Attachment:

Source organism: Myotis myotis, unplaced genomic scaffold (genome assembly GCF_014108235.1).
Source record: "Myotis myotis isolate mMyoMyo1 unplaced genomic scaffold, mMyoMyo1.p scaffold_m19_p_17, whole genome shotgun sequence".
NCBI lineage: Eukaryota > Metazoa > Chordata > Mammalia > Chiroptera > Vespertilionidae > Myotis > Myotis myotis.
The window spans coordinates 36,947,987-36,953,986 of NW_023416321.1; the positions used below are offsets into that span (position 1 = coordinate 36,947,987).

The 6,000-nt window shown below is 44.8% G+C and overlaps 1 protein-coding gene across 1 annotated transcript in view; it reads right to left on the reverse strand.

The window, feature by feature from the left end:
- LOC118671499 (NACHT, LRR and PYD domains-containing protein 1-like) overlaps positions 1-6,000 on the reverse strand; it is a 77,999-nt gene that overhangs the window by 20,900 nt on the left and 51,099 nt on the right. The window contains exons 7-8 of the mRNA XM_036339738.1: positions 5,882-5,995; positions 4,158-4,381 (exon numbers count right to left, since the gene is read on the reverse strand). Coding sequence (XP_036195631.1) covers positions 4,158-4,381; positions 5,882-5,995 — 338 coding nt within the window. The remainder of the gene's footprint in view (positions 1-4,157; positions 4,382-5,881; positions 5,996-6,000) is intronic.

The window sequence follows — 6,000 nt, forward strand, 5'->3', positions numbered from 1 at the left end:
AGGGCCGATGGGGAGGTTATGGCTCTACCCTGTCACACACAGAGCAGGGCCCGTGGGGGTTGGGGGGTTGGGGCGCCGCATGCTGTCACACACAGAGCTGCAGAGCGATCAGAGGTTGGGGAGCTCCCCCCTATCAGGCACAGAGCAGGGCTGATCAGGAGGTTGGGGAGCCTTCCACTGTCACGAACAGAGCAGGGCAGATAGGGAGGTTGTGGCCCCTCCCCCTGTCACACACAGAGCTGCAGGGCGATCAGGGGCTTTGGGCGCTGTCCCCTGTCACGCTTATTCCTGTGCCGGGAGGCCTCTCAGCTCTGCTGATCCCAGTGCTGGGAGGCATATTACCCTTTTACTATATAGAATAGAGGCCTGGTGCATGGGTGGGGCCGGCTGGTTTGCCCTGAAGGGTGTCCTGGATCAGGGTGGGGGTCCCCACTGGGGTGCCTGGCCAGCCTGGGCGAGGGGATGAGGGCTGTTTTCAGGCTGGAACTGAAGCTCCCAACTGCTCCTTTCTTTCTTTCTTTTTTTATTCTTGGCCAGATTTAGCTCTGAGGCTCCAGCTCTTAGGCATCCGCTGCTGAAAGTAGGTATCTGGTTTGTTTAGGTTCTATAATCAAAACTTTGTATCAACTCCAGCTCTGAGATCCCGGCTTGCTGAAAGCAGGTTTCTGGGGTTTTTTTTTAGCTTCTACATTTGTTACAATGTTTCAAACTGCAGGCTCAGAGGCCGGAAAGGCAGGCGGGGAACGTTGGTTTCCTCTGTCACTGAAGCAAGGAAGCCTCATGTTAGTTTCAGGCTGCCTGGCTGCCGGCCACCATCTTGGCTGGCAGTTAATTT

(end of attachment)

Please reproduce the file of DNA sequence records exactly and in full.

Source organism: Myotis myotis, unplaced genomic scaffold (genome assembly GCF_014108235.1).
Source record: "Myotis myotis isolate mMyoMyo1 unplaced genomic scaffold, mMyoMyo1.p scaffold_m19_p_17, whole genome shotgun sequence".
NCBI lineage: Eukaryota > Metazoa > Chordata > Mammalia > Chiroptera > Vespertilionidae > Myotis > Myotis myotis.
The window spans coordinates 36,947,987-36,953,986 of NW_023416321.1; the positions used below are offsets into that span (position 1 = coordinate 36,947,987).

The 6,000-nt window shown below is 44.8% G+C and overlaps 1 protein-coding gene across 1 annotated transcript in view; it reads right to left on the reverse strand.

The window, feature by feature from the left end:
- LOC118671499 (NACHT, LRR and PYD domains-containing protein 1-like) overlaps positions 1-6,000 on the reverse strand; it is a 77,999-nt gene that overhangs the window by 20,900 nt on the left and 51,099 nt on the right. The window contains exons 7-8 of the mRNA XM_036339738.1: positions 5,882-5,995; positions 4,158-4,381 (exon numbers count right to left, since the gene is read on the reverse strand). Coding sequence (XP_036195631.1) covers positions 4,158-4,381; positions 5,882-5,995 — 338 coding nt within the window. The remainder of the gene's footprint in view (positions 1-4,157; positions 4,382-5,881; positions 5,996-6,000) is intronic.

The window sequence follows — 6,000 nt, forward strand, 5'->3', positions numbered from 1 at the left end:
AGGGCCGATGGGGAGGTTATGGCTCTACCCTGTCACACACAGAGCAGGGCCCGTGGGGGTTGGGGGGTTGGGGCGCCGCATGCTGTCACACACAGAGCTGCAGAGCGATCAGAGGTTGGGGAGCTCCCCCCTATCAGGCACAGAGCAGGGCTGATCAGGAGGTTGGGGAGCCTTCCACTGTCACGAACAGAGCAGGGCAGATAGGGAGGTTGTGGCCCCTCCCCCTGTCACACACAGAGCTGCAGGGCGATCAGGGGCTTTGGGCGCTGTCCCCTGTCACGCTTATTCCTGTGCCGGGAGGCCTCTCAGCTCTGCTGATCCCAGTGCTGGGAGGCATATTACCCTTTTACTATATAGAATAGAGGCCTGGTGCATGGGTGGGGCCGGCTGGTTTGCCCTGAAGGGTGTCCTGGATCAGGGTGGGGGTCCCCACTGGGGTGCCTGGCCAGCCTGGGCGAGGGGATGAGGGCTGTTTTCAGGCTGGAACTGAAGCTCCCAACTGCTCCTTTCTTTCTTTCTTTTTTTATTCTTGGCCAGATTTAGCTCTGAGGCTCCAGCTCTTAGGCATCCGCTGCTGAAAGTAGGTATCTGGTTTGTTTAGGTTCTATAATCAAAACTTTGTATCAACTCCAGCTCTGAGATCCCGGCTTGCTGAAAGCAGGTTTCTGGGGTTTTTTTTTAGCTTCTACATTTGTTACAATGTTTCAAACTGCAGGCTCAGAGGCCGGAAAGGCAGGCGGGGAACGTTGGTTTCCTCTGTCACTGAAGCAAGGAAGCCTCATGTTAGTTTCAGGCTGCCTGGCTGCCGGCCACCATCTTGGCTGGCAGTTAATTT